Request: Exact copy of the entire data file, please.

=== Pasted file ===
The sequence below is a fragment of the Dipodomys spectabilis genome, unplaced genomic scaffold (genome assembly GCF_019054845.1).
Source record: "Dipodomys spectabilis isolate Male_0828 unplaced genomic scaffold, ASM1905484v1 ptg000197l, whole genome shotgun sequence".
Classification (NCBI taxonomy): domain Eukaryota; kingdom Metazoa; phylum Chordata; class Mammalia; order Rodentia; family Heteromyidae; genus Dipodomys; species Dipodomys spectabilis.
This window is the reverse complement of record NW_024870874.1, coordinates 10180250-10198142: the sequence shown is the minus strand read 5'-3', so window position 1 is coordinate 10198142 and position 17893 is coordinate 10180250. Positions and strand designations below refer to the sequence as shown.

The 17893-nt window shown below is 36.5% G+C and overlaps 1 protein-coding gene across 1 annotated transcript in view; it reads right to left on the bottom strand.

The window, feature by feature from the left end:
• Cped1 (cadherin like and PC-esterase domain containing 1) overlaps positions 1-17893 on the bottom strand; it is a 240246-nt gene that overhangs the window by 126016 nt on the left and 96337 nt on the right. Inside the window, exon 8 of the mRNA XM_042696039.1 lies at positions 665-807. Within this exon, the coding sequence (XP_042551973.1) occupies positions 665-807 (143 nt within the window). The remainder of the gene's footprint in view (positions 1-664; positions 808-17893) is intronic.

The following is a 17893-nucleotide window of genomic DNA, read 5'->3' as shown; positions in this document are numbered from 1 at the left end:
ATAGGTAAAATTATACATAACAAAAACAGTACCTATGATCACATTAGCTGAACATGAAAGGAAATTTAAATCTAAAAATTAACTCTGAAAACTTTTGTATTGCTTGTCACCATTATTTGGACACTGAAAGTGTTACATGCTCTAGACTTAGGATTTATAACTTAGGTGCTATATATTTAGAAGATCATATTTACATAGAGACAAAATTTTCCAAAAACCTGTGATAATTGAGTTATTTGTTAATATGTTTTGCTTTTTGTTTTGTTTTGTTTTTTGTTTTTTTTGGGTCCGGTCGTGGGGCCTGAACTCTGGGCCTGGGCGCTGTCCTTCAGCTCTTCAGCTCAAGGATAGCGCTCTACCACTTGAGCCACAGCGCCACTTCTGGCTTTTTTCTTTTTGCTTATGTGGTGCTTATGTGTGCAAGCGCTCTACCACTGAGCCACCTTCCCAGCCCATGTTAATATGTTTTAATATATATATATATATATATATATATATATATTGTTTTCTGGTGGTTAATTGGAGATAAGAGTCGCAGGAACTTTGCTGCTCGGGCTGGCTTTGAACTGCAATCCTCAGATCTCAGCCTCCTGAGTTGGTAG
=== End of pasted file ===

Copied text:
The sequence below is a fragment of the Dipodomys spectabilis genome, unplaced genomic scaffold (genome assembly GCF_019054845.1).
Source record: "Dipodomys spectabilis isolate Male_0828 unplaced genomic scaffold, ASM1905484v1 ptg000197l, whole genome shotgun sequence".
Classification (NCBI taxonomy): domain Eukaryota; kingdom Metazoa; phylum Chordata; class Mammalia; order Rodentia; family Heteromyidae; genus Dipodomys; species Dipodomys spectabilis.
This window is the reverse complement of record NW_024870874.1, coordinates 10180250-10198142: the sequence shown is the minus strand read 5'-3', so window position 1 is coordinate 10198142 and position 17893 is coordinate 10180250. Positions and strand designations below refer to the sequence as shown.

The 17893-nt window shown below is 36.5% G+C and overlaps 1 protein-coding gene across 1 annotated transcript in view; it reads right to left on the bottom strand.

The window, feature by feature from the left end:
• Cped1 (cadherin like and PC-esterase domain containing 1) overlaps positions 1-17893 on the bottom strand; it is a 240246-nt gene that overhangs the window by 126016 nt on the left and 96337 nt on the right. Inside the window, exon 8 of the mRNA XM_042696039.1 lies at positions 665-807. Within this exon, the coding sequence (XP_042551973.1) occupies positions 665-807 (143 nt within the window). The remainder of the gene's footprint in view (positions 1-664; positions 808-17893) is intronic.

The following is a 17893-nucleotide window of genomic DNA, read 5'->3' as shown; positions in this document are numbered from 1 at the left end:
ATAGGTAAAATTATACATAACAAAAACAGTACCTATGATCACATTAGCTGAACATGAAAGGAAATTTAAATCTAAAAATTAACTCTGAAAACTTTTGTATTGCTTGTCACCATTATTTGGACACTGAAAGTGTTACATGCTCTAGACTTAGGATTTATAACTTAGGTGCTATATATTTAGAAGATCATATTTACATAGAGACAAAATTTTCCAAAAACCTGTGATAATTGAGTTATTTGTTAATATGTTTTGCTTTTTGTTTTGTTTTGTTTTTTGTTTTTTTTGGGTCCGGTCGTGGGGCCTGAACTCTGGGCCTGGGCGCTGTCCTTCAGCTCTTCAGCTCAAGGATAGCGCTCTACCACTTGAGCCACAGCGCCACTTCTGGCTTTTTTCTTTTTGCTTATGTGGTGCTTATGTGTGCAAGCGCTCTACCACTGAGCCACCTTCCCAGCCCATGTTAATATGTTTTAATATATATATATATATATATATATATATATATTGTTTTCTGGTGGTTAATTGGAGATAAGAGTCGCAGGAACTTTGCTGCTCGGGCTGGCTTTGAACTGCAATCCTCAGATCTCAGCCTCCTGAGTTGGTAG